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UK critic says time is running out for All Blacks boss Ian Foster

By Sam Smith
(Photo by FRANCK FIFE / AFP) (Photo by FRANCK FIFE/AFP via Getty Images)

Outspoken British rugby columnist Stephen Jones has taken aim at Ian Foster and the All Blacks, saying the Kiwi coach’s reign in charge of New Zealand could be cut short if he fails to turn things around next year.


In his second season in charge of the All Blacks, Foster guided his side to 12 wins from 15 tests in a a turbulent year that started with five inbound matches but ended with a three-month trek around the globe.

While the All Blacks emerged unscathed in their home fixtures against Tonga, Fiji and the Wallabies, they suffered defeat against the Springboks in the final match of the Rugby Championship, which was held almost entirely in Australia.

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However, Foster’s side won both the Bledisloe Cup and Rugby Championship in their seven-week stay across the Tasman, which was followed by a five-week journey across the northern hemisphere.

That leg of their tour started with comprehensive victories over the USA and Wales, but a frustrating performance against Italy was backed up by consecutive defeats to Ireland and France in their final two matches of the year.

Those losses – the first time the All Blacks have lost consecutive while on tour in Europe since 1935/36 – left the Kiwi public baying for Foster’s blood as calls grew for Crusaders boss Scott Robertson to replace him at the helm of the team.

Robertson missed out on the All Blacks job to Foster after Sir Steve Hansen left the role two years ago in an unpopular decision by New Zealand Rugby given the title-winning credentials of the unsuccessful applicant.


Jones, a vocal critic of the All Blacks, was among those left unconvinced by the appointment of Foster, who served as Hansen’s assistant between 2012 and 2019, and relayed his doubts regarding the 56-year-old over the weekend.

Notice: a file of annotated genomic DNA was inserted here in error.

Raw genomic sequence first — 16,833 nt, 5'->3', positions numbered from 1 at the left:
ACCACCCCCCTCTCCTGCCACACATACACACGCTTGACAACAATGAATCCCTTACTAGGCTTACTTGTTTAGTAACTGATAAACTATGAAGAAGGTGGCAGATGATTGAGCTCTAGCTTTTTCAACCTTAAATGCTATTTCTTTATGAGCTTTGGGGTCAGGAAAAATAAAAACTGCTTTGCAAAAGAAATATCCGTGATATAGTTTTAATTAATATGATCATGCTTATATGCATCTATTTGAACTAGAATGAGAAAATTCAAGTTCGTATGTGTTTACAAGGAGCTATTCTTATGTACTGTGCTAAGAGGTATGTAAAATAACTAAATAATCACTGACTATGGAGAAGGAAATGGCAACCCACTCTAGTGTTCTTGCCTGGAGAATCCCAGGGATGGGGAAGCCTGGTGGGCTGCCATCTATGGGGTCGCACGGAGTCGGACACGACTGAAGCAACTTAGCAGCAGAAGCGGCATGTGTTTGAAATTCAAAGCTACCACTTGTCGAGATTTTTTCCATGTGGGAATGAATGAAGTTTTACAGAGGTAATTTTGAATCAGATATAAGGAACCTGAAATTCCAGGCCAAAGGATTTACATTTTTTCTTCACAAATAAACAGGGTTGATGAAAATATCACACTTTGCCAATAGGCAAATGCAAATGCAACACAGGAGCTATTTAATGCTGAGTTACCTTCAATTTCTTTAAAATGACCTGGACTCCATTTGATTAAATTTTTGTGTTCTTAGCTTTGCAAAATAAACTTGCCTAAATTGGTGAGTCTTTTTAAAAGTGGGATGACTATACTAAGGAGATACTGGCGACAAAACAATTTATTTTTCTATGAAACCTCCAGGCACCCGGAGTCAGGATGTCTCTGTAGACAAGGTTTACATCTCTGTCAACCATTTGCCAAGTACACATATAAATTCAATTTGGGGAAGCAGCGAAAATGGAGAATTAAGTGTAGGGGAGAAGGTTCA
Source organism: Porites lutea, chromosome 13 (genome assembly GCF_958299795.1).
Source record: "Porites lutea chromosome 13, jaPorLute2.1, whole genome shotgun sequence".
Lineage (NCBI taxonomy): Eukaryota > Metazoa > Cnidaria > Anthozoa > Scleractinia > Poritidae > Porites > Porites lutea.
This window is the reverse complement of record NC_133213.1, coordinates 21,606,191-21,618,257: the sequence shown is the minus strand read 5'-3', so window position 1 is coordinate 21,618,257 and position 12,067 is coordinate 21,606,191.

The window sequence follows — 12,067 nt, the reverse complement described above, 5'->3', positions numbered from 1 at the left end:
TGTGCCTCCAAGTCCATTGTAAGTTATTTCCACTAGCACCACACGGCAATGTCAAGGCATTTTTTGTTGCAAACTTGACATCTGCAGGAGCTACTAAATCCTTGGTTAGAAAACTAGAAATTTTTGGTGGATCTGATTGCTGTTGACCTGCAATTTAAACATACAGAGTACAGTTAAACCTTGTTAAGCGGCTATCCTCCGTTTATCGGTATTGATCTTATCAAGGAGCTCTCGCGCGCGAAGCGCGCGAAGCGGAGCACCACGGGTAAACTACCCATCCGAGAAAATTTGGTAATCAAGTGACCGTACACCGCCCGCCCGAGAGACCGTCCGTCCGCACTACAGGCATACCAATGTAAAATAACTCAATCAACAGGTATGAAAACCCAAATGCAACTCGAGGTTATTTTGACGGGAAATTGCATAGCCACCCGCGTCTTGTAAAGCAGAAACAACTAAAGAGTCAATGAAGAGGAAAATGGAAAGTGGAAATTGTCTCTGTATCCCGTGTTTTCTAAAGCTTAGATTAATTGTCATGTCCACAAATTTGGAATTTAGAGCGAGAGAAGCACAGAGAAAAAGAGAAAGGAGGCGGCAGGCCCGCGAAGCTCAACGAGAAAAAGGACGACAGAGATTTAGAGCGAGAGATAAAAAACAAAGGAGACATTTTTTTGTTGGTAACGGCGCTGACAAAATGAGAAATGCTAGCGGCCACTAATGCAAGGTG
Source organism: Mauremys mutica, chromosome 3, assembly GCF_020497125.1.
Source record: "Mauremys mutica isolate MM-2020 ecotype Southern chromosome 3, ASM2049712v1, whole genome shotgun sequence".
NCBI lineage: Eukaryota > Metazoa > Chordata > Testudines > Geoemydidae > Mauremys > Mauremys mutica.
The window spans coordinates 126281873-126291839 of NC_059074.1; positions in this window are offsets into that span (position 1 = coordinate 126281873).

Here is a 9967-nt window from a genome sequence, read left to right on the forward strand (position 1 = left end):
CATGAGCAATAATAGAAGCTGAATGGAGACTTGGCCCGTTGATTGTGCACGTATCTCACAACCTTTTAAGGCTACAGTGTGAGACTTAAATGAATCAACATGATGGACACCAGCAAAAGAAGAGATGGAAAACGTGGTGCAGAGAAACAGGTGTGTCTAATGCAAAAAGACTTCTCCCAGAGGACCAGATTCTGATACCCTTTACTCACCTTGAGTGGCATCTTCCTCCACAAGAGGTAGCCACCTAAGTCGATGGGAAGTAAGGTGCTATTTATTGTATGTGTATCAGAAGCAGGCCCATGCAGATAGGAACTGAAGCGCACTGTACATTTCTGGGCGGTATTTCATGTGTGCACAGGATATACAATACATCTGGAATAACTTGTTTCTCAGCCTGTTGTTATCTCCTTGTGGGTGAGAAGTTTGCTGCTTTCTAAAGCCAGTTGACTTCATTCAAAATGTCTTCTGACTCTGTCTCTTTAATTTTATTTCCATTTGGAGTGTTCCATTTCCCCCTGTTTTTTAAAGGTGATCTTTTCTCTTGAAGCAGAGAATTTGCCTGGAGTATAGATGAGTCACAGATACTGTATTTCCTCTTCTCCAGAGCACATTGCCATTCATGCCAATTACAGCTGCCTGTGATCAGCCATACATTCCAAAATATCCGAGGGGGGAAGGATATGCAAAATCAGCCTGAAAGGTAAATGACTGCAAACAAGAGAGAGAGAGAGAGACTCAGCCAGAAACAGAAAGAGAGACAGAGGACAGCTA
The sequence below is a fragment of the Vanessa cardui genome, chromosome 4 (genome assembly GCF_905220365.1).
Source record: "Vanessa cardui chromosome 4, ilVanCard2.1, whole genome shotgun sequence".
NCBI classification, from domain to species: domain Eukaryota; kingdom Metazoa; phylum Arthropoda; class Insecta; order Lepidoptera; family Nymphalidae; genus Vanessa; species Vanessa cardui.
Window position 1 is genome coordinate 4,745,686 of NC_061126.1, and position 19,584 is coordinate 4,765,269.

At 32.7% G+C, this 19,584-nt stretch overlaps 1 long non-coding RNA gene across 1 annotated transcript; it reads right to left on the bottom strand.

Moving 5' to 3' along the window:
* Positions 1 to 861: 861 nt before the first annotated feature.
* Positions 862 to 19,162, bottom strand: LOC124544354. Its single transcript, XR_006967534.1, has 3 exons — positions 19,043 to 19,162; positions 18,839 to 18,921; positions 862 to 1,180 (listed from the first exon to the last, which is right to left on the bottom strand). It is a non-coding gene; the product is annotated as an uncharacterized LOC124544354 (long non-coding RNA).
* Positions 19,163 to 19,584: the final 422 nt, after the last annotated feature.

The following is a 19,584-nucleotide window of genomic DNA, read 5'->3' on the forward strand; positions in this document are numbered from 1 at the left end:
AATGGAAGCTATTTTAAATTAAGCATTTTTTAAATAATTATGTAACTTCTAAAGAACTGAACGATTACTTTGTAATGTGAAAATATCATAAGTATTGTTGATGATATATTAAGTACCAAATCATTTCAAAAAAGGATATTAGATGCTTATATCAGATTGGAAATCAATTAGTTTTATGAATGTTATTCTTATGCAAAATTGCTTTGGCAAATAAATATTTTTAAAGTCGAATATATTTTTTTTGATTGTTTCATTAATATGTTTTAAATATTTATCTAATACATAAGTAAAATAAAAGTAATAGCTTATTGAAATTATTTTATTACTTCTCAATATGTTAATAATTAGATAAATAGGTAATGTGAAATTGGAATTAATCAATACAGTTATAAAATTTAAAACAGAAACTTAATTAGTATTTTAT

Writing for the Sunday Times, Jones compared Foster’s fate as All Blacks head coach to that of recently-sacked Manchester United manager Ole Gunnar Skolskjaer if he continues to lose significant tests against the likes of Ireland, France and the Springboks.

“It is something to cherish for them when their most disastrous losing run extends not back into the mists of time, but for only two games,” Jones wrote.

“But should that losing run continue much longer there is no way that the All Blacks will wait as long in turfing out their head coach Ian Foster, the man with the hidden personality, as did Manchester United in dispatching Ole Gunnar Solskjaer.”


The Irish and French wins over New Zealand added to a test window where the northern hemisphere nations dominated their southern counterparts.

The Wallabies, on the back of two victories over the Springboks, went winless against Scotland, England and Wales, while South Africa fell short against the English after working hard for wins over the Welsh and the Scots.

Jones wrote that the onus is now on the European juggernauts to continue to impose themselves on the global stage and make a habit of beating their southern opponents as the 2023 World Cup in France broadens on the horizon.

“Famous wins are looked back on with more than a whiff of nostalgia. The business of winning is a more brutal and unemotional, forward-looking business,” he wrote in the Sunday Times.

“Give me a rugby nation that makes winning into a habit like New Zealand. The national angst after their back-to-back defeats against northern hemisphere opposition perceived as lesser reflects grand expectations.”


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